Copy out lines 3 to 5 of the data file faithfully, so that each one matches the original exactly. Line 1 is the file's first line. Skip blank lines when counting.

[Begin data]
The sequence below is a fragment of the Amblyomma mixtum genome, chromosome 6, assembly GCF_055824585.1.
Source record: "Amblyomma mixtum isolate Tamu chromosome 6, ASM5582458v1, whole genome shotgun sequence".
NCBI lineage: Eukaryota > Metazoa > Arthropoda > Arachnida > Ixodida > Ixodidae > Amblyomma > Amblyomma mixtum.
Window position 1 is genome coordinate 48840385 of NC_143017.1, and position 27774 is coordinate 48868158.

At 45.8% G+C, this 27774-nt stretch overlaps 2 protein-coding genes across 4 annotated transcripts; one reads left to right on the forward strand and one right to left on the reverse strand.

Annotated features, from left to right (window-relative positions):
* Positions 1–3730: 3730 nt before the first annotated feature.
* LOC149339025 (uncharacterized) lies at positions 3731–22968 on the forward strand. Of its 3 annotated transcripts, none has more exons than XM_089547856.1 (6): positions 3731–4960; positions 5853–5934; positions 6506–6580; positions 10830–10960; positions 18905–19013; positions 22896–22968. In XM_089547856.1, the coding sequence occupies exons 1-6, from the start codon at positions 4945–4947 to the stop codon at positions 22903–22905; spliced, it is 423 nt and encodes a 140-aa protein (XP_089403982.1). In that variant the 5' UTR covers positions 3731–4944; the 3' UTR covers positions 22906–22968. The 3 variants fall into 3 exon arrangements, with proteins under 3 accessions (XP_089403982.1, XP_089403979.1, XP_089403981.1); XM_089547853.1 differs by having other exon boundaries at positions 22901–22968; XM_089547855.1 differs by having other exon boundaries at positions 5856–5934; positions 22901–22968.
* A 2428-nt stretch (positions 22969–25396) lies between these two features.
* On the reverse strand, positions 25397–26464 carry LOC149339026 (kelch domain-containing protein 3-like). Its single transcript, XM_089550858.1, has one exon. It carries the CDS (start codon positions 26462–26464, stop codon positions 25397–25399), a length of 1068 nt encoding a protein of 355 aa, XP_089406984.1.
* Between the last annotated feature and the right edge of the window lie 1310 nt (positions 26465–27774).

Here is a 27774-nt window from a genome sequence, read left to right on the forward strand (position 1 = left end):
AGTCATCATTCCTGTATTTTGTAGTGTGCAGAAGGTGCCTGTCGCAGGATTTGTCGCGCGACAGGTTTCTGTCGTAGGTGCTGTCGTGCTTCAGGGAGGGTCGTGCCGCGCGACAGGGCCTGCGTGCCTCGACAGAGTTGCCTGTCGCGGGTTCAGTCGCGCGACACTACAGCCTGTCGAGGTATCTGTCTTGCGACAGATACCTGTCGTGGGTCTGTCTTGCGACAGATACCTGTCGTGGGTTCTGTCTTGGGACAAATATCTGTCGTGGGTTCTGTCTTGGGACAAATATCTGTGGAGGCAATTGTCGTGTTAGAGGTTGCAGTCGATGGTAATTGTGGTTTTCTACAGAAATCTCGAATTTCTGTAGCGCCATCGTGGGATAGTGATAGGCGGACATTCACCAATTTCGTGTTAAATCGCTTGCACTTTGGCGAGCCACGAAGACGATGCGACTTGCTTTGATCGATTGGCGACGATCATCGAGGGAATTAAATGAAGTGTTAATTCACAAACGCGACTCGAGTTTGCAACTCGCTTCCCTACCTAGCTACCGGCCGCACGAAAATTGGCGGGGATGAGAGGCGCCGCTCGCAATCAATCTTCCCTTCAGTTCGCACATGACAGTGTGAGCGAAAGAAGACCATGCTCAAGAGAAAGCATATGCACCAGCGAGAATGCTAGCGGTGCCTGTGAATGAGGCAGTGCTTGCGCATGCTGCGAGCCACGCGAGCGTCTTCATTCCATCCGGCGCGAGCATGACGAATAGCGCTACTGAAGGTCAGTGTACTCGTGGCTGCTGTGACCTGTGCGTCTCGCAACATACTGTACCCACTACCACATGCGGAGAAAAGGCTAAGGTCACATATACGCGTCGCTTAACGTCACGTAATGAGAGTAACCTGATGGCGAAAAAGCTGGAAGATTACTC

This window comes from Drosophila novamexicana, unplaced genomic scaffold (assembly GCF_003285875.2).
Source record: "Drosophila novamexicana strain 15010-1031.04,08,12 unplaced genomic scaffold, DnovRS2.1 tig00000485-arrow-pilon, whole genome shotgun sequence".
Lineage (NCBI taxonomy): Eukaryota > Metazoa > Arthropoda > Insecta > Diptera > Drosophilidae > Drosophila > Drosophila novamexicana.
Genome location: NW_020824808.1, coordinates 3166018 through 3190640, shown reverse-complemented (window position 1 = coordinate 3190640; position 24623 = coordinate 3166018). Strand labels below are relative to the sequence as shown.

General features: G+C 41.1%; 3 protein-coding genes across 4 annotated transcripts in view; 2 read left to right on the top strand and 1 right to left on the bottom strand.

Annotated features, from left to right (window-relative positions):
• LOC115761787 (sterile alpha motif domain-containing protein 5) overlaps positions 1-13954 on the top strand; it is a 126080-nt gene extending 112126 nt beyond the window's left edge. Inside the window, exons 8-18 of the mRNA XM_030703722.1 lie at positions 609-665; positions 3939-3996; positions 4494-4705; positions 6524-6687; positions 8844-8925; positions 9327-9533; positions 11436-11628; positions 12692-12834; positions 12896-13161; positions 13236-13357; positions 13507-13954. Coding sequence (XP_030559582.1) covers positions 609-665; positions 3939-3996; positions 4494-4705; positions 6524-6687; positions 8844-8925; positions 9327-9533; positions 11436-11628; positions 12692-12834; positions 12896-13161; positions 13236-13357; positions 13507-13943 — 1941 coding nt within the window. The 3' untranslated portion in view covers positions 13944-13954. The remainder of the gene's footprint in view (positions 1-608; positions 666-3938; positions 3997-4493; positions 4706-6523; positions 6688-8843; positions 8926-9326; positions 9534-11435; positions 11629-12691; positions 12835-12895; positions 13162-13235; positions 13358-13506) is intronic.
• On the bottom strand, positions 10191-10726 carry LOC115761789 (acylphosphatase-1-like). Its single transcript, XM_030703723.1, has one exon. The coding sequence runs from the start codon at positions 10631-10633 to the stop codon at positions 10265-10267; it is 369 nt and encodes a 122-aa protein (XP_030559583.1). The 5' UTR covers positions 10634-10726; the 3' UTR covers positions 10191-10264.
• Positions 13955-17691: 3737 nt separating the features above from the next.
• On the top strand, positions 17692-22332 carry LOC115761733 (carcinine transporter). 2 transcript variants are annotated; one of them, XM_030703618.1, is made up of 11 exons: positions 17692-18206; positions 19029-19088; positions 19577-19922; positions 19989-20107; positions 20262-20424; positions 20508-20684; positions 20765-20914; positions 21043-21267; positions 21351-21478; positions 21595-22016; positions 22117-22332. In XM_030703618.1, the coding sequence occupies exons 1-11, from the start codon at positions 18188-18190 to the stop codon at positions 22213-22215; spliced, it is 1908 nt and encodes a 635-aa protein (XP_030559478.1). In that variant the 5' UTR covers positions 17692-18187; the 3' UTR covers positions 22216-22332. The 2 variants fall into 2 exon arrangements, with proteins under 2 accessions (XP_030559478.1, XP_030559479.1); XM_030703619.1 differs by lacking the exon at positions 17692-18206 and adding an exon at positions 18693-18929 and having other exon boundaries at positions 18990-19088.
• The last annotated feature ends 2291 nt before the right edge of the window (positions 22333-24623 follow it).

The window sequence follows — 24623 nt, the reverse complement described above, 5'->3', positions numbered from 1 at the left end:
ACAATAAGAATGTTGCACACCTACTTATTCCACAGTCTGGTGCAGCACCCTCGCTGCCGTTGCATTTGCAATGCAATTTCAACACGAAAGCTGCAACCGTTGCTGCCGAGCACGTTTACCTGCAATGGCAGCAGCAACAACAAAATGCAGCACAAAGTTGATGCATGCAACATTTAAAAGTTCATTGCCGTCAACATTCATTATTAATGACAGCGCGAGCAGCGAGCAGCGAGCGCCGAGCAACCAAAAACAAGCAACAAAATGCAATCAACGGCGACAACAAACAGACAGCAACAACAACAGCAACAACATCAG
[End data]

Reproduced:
NCBI lineage: Eukaryota > Metazoa > Arthropoda > Arachnida > Ixodida > Ixodidae > Amblyomma > Amblyomma mixtum.
Window position 1 is genome coordinate 48840385 of NC_143017.1, and position 27774 is coordinate 48868158.

At 45.8% G+C, this 27774-nt stretch overlaps 2 protein-coding genes across 4 annotated transcripts; one reads left to right on the forward strand and one right to left on the reverse strand.